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A friend's father was hospitalized, following a coronary. A triple bypass was scheduled; routine enough, but always a risk. On the phone, as she was telling me about it, I could hear the unvoiced words you just know are in there somewhere -- "What if he dies?" There was also a wispy hint of ambivalence in the manner of conversation; like a recap on the news... "Well, he had a heart attack; it's pretty bad; surgery's scheduled; everybody's busy; gotta go."
When my dad died, we were effectively estranged. One day I knew he was sick; three days later I knew he was dying; two days later he was dead. I had been trying to make peace with him for a couple years (not very successfully, perhaps because I wasn't doing it very well), and had walked away in frustration only months before. I didn't like him, but I was afraid of losing him.
That is, I know now that I was afraid of losing him. At the time, in my walking-around day-to-day brain, I was so afraid of actually feeling the fear of losing him, that I didn't -- I just stumbled around, keeping aware of where fear-of-loss was, the better to keep my distance. Put another way, fear had me dogged and on the run. And one of the chief by-products of running-from-fear is anxiety; run long enough and you get stress. And there's the trap: fear-of-fear -- anxiety -- loves stress. Stress can keep you busy, make you impose order on (i.e. edit) your world, make you lock it down just a little bit tighter.... Anxiety can get you stressed [bad], but the stress then blurs the focus on the anxiety [good], which allows the anxiety to work behind the scenes making just the right amount of stress [bad] to mask just enough of the anxiety [good] to.....
My friend, OTOH, loves her father. It's a big family -- eight kids -- and very closely-knit (not unfair to say "tightly-knit," I think ;-) She'd seemed anxious and stressed on the phone, and had seemed to want to appear as being brave. In other words, it seemed like maybe she was in a little loop of fear-of-fear <=>stress... and that seemed like such a waste in a family where people actually care about each other....
I wanted to do something; express some sympathy, touch on the larger topic -- looking ahead to loss, ...and offer some hope and goodwill. So I wrote a letter. Hand-wrote a letter. On unlined paper. I was about halfway through when it struck me: "Hey, I'm not doing this on a computer. Wazzup?" Normally, I write everything longer than a shopping list from a keyboard. Even if it's just a quick list or a short note: type it in, print it out.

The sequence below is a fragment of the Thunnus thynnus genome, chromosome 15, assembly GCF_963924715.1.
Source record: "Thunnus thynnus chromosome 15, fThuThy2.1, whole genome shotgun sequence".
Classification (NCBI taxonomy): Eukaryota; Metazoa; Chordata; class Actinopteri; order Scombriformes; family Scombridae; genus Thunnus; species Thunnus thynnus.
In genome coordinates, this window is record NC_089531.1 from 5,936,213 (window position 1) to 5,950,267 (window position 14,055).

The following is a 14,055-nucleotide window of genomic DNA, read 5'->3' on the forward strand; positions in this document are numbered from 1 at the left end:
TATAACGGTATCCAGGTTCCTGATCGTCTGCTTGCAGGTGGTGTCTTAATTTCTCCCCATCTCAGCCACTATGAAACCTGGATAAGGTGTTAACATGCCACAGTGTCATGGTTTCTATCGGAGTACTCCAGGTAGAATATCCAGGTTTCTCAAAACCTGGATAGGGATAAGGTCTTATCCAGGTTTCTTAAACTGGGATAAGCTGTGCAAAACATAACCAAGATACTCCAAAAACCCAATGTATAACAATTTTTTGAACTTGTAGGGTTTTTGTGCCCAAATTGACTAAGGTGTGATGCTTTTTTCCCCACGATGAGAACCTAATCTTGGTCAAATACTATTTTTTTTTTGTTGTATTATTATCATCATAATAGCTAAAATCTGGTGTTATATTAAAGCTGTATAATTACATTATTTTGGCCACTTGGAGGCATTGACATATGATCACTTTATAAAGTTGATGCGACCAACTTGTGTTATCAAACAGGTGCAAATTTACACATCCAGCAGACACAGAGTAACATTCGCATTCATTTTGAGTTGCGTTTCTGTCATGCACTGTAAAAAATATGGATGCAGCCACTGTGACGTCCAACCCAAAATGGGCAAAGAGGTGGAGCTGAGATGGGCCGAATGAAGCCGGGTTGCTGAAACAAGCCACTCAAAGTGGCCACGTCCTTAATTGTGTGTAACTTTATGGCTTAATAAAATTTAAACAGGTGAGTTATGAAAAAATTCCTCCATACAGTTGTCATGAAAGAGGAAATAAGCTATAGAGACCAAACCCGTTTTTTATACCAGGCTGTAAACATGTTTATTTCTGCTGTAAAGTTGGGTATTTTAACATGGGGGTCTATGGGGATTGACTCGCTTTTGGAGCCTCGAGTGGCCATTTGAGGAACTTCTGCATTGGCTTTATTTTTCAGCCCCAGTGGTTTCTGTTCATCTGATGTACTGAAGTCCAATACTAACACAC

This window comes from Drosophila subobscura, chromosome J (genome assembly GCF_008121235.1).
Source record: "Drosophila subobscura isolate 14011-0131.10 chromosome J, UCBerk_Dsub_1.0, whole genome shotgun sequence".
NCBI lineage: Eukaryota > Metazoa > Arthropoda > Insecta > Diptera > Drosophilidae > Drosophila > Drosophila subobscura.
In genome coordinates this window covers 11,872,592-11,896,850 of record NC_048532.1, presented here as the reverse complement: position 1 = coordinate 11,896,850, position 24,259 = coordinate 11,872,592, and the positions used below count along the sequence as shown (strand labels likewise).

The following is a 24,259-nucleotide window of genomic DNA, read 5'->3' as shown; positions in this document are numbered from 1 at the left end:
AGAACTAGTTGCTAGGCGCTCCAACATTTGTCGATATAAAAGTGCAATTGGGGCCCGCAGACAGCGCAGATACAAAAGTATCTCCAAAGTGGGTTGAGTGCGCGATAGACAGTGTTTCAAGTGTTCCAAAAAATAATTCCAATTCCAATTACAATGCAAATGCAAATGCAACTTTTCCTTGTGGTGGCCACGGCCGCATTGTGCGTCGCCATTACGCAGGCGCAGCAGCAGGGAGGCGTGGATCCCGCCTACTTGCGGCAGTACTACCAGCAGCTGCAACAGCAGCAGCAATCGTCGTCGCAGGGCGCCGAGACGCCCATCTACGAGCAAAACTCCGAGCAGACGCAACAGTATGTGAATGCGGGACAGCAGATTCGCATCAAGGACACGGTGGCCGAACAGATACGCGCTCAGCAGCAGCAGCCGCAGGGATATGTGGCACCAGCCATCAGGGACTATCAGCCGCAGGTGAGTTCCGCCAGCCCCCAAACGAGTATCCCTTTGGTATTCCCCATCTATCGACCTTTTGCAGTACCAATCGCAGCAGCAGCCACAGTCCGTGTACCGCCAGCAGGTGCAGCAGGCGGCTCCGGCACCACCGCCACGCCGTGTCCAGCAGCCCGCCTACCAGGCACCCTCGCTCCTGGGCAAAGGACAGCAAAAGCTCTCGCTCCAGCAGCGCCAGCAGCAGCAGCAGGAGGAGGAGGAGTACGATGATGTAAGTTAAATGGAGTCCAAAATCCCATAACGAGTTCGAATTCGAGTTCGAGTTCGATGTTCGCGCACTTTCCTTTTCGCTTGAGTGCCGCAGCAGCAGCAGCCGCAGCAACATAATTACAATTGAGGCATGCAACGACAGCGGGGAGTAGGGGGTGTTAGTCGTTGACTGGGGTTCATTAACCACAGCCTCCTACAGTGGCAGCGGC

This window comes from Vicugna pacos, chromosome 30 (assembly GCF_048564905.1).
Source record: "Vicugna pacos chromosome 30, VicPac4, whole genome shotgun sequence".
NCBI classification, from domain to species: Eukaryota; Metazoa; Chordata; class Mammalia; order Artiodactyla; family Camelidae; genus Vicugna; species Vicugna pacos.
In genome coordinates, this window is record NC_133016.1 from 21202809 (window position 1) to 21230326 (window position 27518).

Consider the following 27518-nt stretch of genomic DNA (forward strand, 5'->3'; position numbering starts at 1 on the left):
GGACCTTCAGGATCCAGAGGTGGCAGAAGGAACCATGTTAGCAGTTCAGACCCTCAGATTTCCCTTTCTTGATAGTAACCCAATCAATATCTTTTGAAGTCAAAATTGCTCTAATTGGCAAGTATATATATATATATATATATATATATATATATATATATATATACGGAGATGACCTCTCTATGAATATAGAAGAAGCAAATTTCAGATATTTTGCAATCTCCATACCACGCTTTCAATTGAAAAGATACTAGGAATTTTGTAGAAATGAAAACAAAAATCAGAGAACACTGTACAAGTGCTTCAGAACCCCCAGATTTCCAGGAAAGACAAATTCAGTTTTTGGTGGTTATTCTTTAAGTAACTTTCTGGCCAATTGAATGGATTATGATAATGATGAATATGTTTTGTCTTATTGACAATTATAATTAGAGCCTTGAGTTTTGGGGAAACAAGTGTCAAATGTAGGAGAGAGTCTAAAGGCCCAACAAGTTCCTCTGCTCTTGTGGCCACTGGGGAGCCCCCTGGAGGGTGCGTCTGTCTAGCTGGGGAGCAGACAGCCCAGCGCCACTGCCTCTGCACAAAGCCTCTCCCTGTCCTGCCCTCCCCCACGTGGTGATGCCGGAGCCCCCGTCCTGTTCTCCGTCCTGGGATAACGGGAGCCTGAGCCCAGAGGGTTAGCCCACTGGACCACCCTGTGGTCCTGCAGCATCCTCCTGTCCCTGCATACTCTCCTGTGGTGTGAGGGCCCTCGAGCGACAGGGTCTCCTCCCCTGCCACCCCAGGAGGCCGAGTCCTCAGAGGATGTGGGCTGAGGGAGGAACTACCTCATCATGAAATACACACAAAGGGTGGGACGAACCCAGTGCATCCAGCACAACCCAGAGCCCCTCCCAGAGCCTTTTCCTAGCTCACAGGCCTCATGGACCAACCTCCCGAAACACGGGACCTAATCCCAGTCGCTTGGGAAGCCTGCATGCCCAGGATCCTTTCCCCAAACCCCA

I do that because editing is so easy. I'm often writing myself into rhetorical corners; if I were "writing" writing, maybe half my pages would be crossed out, and the other half filled with magin notes, arrows, and proofreader's marks. And I have a tendency to think much faster than I can compose, which makes my handwriting speed up, which makes my handwriting look terrible (brain decides to have a race, but the pen hand does the running ;-). On a computer I can rearrange the page, and almost keep up with my thoughts using two hands on a keyboard. (And if I can't, I can always go back later and edit things.) It's just so darned easy!
But it's not just ease of use that has me writing so little on paper; I do it because the computer lets me change my mind at any point. Nothing is fixed, stable, finished -- all is edits. (And I think that's true; but it's a different truth than this note describes.)
A hand-written letter, OTOH, is inimical to editing. The letter is far more than the content -- it's the actual sheet(s) of paper; the actual pen(cil) in your grip; the act(s) of pre-visualizing each word, sentence, paragraph, theme; the careful transcription of mood to mode. On the computer, you can write something, anything, all things without really thinking, and then you can come back to those words later and sort them out. Literally -- you can sort out your feelings or your ideas by cuttings and pasting free-written globs of text.
A hand-written letter offers no such leisure; at best you put the pen down and come back later. Writing a letter, there is a palpable sense of "living tension" -- it's like the push and pull of a live performance, not the edits and retakes of a mixing studio. (Both performing and mixing evoke and use emotions; but performing's emotions feed back into the performance. With mixing, no matter how much you love the material, you can't change what's on the tapes.)
A letter is also unique (unless it's xeroxed, scanned, etc.). After delivering that letter, I can't call it back up from storage to see what I wrote; the words are gone. Oh, they're out there somewhere, but to me they're gone.
That's something I truly love about letters -- they are gifts. You make them out of your own ideas, by your own hands, from your own heart. And you give them away in their entirety; there's no cc: or bcc: option on a sheet of paper.
And I think that's why I took up a pen when I started to compose thoughts for my friend, instead of strapping on the usual keyboard. I wanted this communication to be as sincere as I could make it; and that meant actually having to make it -- think it, feel it, write it -- in realtime, in a single emotional experience. Using the computer would have been faking it; the structure would have been more polished, and the language fine-tuned, but the heart and soul of it -- the actual doing/thinking/feeling of declaiming for a page or two to a specific person who is not present -- would have been gone, lost somewhere between the click on the Save button and the clack of the hard drive.